- Seoul Incheon
Best Terminal Cleanliness
- Seoul Incheon
- Hong Kong
Best Baggage Delivery
- Hong Kong
Best Leisure Amenities
- Amsterdam Schiphol
- Seoul Incheon
Best Immigration Service
- Kuala Lumpur
Thursday, September 3rd, 2009
Courtesy of altiusdirectory.com
It’s hard to believe that it’s already September and that the summer is gone. Considering the weather that we had, most of us are still waiting for summer to arrive and unfortunately that ship has sailed. There is always a lot of confusion about what is open and closed on Labour Day weekend. Saturday, September 5th and Sunday, September 6th are just regular weekend days and regular weekend hours of operation will apply. Monday, September 7th is an entirely different story because Labour Day is a legal statutory holiday and that means lots of closures. The TTC and GO Transit will be running on a holiday schedule.
What will be closed on Labour Day?
- Government offices
- There will be no mail delivery because the post office is closed
- Beer Stores
- Most supermarkets – notable exceptions are Bruno’s and some No Frills stores
- Most businesses
- Malls in Toronto, except for the Eaton Centre
- Most stores
What is open on Labour Day?
- Yonge Street from Richmond Street north to Grosvenor
- The Eaton Centre
- Queen’s Quay
- Yorkville – stores will decide individually to open or close
- Vaughan Mills will be open from 10:00 AM – 7:00 PM
- Pacific Mall will be open from 11:00 AM – 8:00 PM
What is there to do on Labour Day?
- Visit the CNE.
- Attend the Labour Day Parade. It starts at 9:30 AM at Queen and University and proceeds down Queen to Dufferin and then south to the Dufferin Gate at the CNE.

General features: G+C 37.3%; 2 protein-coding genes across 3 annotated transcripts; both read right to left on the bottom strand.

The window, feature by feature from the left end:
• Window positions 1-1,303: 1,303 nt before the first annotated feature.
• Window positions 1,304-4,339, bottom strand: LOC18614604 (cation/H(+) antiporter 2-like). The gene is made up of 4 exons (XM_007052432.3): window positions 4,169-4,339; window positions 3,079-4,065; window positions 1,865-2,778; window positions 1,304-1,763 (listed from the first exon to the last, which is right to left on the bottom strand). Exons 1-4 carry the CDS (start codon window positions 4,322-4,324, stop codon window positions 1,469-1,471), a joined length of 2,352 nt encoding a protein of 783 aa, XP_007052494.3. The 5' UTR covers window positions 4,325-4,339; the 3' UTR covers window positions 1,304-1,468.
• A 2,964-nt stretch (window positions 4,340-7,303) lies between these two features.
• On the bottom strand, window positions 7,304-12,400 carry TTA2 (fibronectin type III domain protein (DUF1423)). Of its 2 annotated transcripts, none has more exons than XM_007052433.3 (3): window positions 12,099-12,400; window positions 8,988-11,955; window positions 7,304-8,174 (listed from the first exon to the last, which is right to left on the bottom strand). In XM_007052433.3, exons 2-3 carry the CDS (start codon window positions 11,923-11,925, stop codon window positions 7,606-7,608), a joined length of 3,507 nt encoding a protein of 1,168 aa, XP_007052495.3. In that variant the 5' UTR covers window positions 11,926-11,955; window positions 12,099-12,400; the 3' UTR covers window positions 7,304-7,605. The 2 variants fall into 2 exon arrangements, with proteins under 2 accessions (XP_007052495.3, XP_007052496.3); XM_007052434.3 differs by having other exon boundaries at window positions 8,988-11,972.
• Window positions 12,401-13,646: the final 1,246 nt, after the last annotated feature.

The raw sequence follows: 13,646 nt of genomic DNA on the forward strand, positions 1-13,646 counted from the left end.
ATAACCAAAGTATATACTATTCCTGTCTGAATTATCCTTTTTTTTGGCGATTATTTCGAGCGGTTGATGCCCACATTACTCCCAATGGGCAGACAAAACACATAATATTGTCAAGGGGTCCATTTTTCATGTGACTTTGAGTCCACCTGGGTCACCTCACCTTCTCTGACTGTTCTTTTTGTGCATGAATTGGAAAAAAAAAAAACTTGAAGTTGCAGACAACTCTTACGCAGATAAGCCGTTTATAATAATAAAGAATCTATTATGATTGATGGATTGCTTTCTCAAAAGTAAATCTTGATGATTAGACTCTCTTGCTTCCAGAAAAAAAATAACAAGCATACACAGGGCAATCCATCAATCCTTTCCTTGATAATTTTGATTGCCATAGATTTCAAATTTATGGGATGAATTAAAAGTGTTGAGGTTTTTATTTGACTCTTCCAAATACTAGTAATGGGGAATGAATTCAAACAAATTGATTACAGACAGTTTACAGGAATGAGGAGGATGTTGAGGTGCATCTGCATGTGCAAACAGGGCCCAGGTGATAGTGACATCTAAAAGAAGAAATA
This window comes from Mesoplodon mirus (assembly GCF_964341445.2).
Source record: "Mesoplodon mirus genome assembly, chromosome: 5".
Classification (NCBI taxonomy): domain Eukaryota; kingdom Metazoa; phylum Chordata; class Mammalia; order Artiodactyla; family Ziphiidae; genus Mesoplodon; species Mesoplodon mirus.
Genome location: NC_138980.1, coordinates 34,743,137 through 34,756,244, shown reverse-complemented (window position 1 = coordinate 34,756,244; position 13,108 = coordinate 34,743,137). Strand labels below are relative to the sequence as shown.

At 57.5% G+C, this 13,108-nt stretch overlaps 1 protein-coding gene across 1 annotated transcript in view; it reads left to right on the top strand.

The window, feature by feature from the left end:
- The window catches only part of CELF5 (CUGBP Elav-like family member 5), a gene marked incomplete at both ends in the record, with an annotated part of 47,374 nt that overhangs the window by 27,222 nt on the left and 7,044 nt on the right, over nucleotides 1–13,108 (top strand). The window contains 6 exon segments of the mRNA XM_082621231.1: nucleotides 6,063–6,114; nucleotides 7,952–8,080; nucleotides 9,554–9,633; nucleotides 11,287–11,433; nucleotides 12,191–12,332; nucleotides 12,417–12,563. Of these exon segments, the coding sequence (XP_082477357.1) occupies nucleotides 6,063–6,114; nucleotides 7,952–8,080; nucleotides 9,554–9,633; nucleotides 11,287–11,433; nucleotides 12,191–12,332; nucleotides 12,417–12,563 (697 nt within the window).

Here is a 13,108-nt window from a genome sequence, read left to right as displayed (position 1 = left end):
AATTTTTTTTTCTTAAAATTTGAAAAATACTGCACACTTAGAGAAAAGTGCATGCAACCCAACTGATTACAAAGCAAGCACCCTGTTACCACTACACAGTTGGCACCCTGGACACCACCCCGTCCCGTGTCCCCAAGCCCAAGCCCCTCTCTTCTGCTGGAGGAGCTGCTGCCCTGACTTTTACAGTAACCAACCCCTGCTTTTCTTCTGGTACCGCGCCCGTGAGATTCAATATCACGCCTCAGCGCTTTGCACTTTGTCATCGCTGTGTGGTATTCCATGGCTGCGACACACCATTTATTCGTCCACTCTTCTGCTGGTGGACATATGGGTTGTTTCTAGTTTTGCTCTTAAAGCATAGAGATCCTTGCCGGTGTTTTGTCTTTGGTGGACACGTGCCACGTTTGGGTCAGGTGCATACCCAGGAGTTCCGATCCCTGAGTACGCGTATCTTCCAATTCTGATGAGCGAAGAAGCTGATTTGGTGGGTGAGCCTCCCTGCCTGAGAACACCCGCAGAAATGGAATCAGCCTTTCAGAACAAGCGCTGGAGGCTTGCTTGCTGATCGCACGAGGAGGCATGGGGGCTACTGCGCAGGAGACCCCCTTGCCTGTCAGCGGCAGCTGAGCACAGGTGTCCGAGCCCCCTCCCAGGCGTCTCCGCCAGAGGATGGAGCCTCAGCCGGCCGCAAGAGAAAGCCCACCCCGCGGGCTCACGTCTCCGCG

- Take in Brazilian Day at Yonge-Dundas Square from 2:00 PM – 7:30 PM. It promises to be a great event and it’s FREE.
- Enjoy the Hispanic Fiesta at Mel Lastman Square.
- Learn all about Dogs with Jobs at PawsWay, located at 245 Queens Quay West.
Tuesday, August 25th, 2009
Courtesy of airport.ca
It seems that anything to do with the Toronto Island Airport is contentious, and the proposed pedestrian tunnel is sadly no different. Like it or not the wheels have been set in motion and it looks as though this is one battle that Mayor Miller will lose. Last week the CEO of the port authority requested $19 million from the federal government’s stimulus fund to finance the project. The total amount to build the tunnel is $38 million. The feds have been asked for half. The other half will come from the provincial government - $12 million, and the port authority - $7 million.
The pedestrian tunnel could encourage more traffic, resulting in more daily flights and increased revenues. It would be eight metres wide, four metres high, and have moving sidewalks for passengers. Engineers have estimated that the tunnel would take one year to build. An environmental assessment will probably take about 4 months and it should prove that a tunnel would reduce carbon emissions. Potential contractors will be submitted bids within 3 weeks.